The Cater Street Hangman

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The Cater Street Hangman
Author Anne Perry
Country United States
Language English
Series Inspector Pitt Mysteries
Genre Crime fiction
Publisher Ballantine Books
Publication date
Media type Print (hardback & paperback)
Pages 247 (First Edition, Hardcover)
ISBN 0-345-51356-8
OCLC 232980345
Followed by Callander Square

The Cater Street Hangman is a crime novel by Anne Perry. It is the first in a series which features the husband-and-wife team of Thomas and Charlotte Pitt.[1]

Plot introduction[edit]

The Cater Street Hangman introduces Inspector Thomas Pitt and Charlotte Ellison, both become regular characters in crime novels by Anne Perry. Set in 1881, the story follows an investigation into the murders of several young women in the streets near the wealthy Ellison family home.[1]

Explanation of the novel's title[edit]

Throughout the Thomas Pitt series, Perry uses the names of real neighbourhoods in London as titles of the novels.[1]

Plot summary[edit]

In an upper class salon on Cater Street several women discuss, in oblique terms, the death of a local girl. Even though Susannah has recently been out of town and is unaware of the murder, it is bad form for proper women to talk about such matters and so they are careful not to say anything too direct about the way the daughter of a friend was garroted and cut open. Finally, tiring of the game, Charlotte comes out and tells her aunt what she has heard about the murder. Although the victim was of the upper class she quickly gains a reputation as having been a bad seed.

A second death occurs, this time a servant. Again the idea that these women did something to deserve this end is easier to accept than the knowledge that it could happen to anyone else. Only when the third murder happens to a member of the Ellison household do they believe that these crimes might not be a simple case of robbery or jealousy. A young police inspector, Thomas Pitt, has been investigating these crimes and soon arrives to question the Ellison household.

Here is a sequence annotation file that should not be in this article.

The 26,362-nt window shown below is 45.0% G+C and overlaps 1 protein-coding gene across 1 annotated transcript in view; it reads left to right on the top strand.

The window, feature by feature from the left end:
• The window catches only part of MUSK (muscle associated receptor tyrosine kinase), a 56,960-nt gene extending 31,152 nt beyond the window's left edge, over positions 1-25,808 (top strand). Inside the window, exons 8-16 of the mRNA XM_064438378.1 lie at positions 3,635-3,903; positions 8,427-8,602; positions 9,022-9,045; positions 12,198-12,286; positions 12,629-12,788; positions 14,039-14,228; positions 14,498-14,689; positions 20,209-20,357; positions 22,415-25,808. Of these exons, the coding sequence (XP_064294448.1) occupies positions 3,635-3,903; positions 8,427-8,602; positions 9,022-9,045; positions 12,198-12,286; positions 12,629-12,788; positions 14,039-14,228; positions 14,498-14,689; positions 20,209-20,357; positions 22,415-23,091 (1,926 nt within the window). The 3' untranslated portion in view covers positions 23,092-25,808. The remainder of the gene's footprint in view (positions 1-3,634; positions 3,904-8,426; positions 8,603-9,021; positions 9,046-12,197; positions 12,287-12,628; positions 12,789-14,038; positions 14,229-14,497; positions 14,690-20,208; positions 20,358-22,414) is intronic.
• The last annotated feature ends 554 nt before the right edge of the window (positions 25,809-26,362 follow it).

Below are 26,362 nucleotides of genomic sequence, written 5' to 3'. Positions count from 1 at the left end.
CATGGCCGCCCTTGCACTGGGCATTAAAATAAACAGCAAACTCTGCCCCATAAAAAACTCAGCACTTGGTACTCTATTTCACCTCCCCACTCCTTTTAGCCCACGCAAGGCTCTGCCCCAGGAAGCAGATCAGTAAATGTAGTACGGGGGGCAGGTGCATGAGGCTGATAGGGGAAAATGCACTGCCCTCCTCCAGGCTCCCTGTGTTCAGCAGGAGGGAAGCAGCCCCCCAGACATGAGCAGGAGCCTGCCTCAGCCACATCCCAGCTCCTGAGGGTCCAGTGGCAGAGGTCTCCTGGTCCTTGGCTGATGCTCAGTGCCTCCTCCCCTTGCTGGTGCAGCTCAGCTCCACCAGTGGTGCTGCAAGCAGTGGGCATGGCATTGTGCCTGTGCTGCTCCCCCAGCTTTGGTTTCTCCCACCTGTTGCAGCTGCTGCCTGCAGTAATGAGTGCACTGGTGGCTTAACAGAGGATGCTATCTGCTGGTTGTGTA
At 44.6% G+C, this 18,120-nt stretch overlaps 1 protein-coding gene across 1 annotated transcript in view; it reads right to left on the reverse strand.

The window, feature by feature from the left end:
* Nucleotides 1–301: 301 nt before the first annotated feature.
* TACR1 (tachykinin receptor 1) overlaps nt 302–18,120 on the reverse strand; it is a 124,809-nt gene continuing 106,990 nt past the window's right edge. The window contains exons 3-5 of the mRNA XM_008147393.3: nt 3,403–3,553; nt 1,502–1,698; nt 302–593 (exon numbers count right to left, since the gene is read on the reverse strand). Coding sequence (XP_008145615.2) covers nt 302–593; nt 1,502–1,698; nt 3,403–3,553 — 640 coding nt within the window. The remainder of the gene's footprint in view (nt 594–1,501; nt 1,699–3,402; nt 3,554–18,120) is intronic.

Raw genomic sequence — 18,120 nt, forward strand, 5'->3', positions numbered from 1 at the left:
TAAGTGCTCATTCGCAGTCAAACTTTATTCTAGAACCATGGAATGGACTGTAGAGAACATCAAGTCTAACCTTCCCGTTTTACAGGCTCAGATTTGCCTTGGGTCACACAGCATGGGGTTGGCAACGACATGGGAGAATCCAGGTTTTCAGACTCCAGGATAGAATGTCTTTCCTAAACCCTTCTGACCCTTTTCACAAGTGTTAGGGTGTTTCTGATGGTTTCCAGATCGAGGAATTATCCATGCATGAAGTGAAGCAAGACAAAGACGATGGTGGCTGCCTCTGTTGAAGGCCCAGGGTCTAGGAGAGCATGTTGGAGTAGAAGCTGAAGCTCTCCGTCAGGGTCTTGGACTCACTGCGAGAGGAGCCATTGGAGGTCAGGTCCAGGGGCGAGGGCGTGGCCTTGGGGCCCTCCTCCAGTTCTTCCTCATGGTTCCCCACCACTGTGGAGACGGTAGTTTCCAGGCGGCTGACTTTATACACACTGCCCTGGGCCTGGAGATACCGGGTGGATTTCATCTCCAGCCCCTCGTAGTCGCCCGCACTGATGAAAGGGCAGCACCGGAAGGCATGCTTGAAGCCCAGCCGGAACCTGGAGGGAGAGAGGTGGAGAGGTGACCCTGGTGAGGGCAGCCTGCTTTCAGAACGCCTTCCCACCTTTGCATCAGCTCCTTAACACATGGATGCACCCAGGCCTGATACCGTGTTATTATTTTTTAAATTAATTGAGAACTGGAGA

Pitt is the educated son of a gamekeeper and cook. His education and manners let him wander in upper-class circles, while his dress and impolite tactics keep them from becoming entirely comfortable with him. Although Pitt aspires to higher social standing, he requests that he be treated as a middle class working man. None of this endears the inspector to Caroline Ellison, the lady of the house and mother of Sarah, Emily and Charlotte Ellison.[1]

Pitt uses pointed questions and little tact to find the information he needs. He often knows the answers to questions before he speaks and so puts everyone off-guard as they attempt to keep their secrets hidden. Before long, every female suspects every male of being the hangman, much to the detriment of long-standing marriages and relationships.

As the investigation into who is killing the young women progresses, Thomas falls in love with the unconventional Charlotte. Outwardly, Charlotte is a model of Victorian society, but she does not wish to become one of the mindless women she sees every day. Instead, she reads newspapers that are smuggled out of her father's sight and speaks her mind on all manner of subjects. She finds out more about the world beyond her door when she meets Thomas and finds that he will engage her in useful and interesting discussions.[1]